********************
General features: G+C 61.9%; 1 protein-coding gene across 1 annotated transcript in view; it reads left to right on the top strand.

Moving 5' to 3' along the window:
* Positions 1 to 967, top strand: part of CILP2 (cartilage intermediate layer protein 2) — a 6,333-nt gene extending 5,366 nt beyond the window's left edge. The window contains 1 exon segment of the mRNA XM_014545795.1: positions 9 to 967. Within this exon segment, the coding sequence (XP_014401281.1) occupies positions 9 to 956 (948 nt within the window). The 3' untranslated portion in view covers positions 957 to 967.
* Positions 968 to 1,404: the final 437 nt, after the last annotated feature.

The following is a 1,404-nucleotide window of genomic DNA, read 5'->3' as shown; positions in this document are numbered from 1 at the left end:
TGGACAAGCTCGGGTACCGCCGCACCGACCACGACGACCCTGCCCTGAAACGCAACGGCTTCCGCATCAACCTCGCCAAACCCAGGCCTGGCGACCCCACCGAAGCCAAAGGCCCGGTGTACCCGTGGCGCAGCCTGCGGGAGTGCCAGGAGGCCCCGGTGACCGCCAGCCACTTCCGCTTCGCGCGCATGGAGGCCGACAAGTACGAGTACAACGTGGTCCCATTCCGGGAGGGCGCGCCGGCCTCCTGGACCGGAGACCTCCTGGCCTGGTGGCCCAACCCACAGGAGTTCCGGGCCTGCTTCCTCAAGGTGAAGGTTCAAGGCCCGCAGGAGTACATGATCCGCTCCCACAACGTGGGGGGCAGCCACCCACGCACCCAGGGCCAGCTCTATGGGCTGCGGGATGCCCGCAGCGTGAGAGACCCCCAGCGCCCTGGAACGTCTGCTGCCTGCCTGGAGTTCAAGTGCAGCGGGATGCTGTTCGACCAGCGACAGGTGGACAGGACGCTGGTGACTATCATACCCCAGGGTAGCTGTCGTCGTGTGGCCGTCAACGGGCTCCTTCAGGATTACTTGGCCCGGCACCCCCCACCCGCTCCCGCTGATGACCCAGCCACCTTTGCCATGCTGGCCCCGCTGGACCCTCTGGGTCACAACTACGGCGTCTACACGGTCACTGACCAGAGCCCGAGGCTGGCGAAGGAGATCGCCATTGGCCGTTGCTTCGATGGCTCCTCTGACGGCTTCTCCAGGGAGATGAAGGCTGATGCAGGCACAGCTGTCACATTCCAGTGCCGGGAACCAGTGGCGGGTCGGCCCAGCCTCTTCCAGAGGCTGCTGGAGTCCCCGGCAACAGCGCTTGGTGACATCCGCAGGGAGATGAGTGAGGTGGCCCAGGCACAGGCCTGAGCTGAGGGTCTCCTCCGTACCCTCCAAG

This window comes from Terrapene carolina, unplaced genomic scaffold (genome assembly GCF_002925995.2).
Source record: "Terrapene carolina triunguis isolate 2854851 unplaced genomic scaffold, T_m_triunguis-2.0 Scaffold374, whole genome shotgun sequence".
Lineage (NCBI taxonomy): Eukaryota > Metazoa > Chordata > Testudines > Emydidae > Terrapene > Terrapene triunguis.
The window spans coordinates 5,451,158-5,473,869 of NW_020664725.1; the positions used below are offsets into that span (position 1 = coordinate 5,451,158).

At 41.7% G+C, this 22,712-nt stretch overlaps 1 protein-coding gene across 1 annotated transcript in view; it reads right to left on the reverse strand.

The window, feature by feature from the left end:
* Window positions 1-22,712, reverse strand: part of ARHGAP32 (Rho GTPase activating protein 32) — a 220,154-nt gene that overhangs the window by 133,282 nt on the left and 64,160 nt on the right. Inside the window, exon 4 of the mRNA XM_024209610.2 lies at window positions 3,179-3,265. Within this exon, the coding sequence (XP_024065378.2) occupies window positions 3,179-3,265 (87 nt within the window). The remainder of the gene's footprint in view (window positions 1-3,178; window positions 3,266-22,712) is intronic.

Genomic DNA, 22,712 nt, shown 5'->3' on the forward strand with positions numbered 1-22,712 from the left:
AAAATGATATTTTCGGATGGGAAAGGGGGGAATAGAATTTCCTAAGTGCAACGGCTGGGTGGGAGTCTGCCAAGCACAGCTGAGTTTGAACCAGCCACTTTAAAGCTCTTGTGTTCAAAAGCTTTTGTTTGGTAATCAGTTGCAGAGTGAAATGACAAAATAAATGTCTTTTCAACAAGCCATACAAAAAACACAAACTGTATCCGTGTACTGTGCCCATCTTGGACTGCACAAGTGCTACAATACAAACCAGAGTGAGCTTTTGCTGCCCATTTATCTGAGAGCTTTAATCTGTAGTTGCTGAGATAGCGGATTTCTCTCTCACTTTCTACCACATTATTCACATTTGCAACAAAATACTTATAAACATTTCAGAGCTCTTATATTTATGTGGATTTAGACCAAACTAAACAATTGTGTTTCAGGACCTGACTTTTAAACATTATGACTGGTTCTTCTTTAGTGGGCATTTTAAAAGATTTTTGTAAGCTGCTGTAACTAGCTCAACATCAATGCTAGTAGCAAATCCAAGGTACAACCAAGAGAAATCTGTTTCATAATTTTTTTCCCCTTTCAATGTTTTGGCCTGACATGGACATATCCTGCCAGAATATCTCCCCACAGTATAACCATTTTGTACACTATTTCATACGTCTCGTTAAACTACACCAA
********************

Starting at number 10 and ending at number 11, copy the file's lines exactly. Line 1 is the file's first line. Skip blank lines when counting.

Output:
The window spans coordinates 5,451,158-5,473,869 of NW_020664725.1; the positions used below are offsets into that span (position 1 = coordinate 5,451,158).

At 41.7% G+C, this 22,712-nt stretch overlaps 1 protein-coding gene across 1 annotated transcript in view; it reads right to left on the reverse strand.